Recognizing Feral Hog Sign
Texas AgriLife Extension Service , 2010
Lewis, C., Berg, M., Cathey, J.C., Gallagher, J., Dictson, N., McFarland, M.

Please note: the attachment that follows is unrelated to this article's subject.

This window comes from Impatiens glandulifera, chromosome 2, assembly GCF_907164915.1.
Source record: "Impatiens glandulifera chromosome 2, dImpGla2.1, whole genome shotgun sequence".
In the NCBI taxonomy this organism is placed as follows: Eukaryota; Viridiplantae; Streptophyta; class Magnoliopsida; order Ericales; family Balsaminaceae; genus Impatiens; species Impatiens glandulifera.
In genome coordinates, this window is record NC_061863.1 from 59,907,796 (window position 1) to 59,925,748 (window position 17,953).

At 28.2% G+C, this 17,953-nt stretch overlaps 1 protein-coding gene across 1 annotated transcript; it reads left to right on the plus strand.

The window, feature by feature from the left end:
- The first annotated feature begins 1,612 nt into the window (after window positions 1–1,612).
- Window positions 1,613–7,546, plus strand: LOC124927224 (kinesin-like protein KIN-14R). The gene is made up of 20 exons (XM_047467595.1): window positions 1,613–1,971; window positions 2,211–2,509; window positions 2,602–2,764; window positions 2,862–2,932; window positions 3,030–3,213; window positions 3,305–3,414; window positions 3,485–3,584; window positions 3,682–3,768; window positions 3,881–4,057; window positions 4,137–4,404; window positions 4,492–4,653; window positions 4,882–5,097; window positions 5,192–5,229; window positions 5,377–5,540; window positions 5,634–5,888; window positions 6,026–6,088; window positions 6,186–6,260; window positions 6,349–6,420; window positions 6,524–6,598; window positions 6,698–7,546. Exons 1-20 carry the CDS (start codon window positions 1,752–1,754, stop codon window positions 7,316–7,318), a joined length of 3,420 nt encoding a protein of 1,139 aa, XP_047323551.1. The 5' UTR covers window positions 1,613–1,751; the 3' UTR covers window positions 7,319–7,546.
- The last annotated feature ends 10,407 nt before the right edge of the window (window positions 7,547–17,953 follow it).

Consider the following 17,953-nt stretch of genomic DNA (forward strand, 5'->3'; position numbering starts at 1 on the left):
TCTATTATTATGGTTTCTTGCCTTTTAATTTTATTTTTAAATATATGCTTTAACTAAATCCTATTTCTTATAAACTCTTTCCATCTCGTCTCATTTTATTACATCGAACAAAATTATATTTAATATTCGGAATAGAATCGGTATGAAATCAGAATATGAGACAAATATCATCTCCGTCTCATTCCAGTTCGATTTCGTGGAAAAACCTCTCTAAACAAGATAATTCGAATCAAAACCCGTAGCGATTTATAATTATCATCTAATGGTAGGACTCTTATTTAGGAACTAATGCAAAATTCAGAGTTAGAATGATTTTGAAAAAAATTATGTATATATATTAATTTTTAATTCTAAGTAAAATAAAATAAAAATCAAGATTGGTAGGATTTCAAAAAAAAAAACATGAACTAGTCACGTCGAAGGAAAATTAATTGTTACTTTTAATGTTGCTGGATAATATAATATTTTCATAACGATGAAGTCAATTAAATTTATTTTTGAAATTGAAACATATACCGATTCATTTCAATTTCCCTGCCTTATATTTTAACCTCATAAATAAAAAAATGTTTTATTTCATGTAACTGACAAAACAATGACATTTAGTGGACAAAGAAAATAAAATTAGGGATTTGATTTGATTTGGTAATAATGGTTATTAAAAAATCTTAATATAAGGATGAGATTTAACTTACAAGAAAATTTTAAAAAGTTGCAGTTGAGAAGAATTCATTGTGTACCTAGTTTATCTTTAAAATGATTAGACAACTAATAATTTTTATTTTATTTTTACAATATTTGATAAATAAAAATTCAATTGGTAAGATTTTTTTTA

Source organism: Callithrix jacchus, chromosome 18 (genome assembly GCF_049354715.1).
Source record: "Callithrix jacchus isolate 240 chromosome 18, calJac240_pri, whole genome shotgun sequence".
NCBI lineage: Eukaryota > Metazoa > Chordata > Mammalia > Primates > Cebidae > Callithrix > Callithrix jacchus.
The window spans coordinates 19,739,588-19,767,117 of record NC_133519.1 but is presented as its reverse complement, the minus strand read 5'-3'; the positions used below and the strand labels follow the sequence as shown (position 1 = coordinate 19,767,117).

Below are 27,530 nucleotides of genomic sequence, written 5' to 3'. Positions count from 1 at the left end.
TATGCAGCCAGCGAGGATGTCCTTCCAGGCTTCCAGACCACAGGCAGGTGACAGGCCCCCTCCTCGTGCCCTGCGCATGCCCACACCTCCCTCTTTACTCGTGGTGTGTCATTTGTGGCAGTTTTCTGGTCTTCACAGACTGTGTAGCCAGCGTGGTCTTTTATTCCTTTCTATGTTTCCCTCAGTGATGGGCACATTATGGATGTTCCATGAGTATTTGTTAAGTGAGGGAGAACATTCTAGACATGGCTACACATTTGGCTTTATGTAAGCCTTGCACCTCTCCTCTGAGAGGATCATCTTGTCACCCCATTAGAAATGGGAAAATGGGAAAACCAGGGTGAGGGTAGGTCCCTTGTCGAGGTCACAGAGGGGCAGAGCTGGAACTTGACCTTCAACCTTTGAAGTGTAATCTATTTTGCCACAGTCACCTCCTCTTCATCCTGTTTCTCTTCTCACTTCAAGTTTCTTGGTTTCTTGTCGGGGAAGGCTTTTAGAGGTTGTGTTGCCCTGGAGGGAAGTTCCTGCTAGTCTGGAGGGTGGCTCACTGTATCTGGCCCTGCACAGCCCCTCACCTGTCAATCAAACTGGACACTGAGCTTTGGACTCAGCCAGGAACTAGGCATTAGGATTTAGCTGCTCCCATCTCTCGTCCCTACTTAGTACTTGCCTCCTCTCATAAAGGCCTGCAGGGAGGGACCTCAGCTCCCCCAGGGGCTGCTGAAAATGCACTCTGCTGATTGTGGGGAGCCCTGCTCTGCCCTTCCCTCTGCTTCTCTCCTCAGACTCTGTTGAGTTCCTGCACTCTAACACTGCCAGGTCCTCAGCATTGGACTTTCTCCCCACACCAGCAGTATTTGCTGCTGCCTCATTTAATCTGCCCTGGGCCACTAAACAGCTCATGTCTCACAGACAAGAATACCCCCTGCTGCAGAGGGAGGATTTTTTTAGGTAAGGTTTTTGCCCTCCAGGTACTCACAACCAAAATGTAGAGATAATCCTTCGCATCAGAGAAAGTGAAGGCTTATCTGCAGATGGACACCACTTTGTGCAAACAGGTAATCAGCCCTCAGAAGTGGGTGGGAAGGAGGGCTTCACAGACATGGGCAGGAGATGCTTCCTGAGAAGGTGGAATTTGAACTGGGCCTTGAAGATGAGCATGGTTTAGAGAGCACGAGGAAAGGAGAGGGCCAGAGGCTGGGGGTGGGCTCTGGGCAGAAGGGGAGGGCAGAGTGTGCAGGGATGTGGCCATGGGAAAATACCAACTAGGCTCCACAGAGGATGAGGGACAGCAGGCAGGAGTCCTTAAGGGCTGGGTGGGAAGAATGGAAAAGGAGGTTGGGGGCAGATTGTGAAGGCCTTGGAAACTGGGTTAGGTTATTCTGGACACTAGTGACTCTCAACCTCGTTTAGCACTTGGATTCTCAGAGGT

Expanding feral hog numbers represent a significant threat to agriculture and water quality in many areas of the state, including the Plum Creek Watershed. Wherever feral hogs are found, they leave evidence, or sign, of their passing, and as feral hog populations expand, landscape damage increases. While the most noticeable sign of feral hog activity is damage caused by their destructive rooting behavior, it is not the only indicator of their presence. In times of drought, rooting is minimal, and other signs are more common. Hog wallows, rubs, tracks, trails, droppings, and beds are all telltale signs of their presence. Hogs are very mobile, and in many cases may routinely travel from one field that offers cover to another field that provides food. To increase trapping success, it is best to determine key travel corridors, which frequently include creeks, sloughs, ponds and other water sources. Understanding feral hog behaviors and signs is central to developing management strategies to reduce their numbers.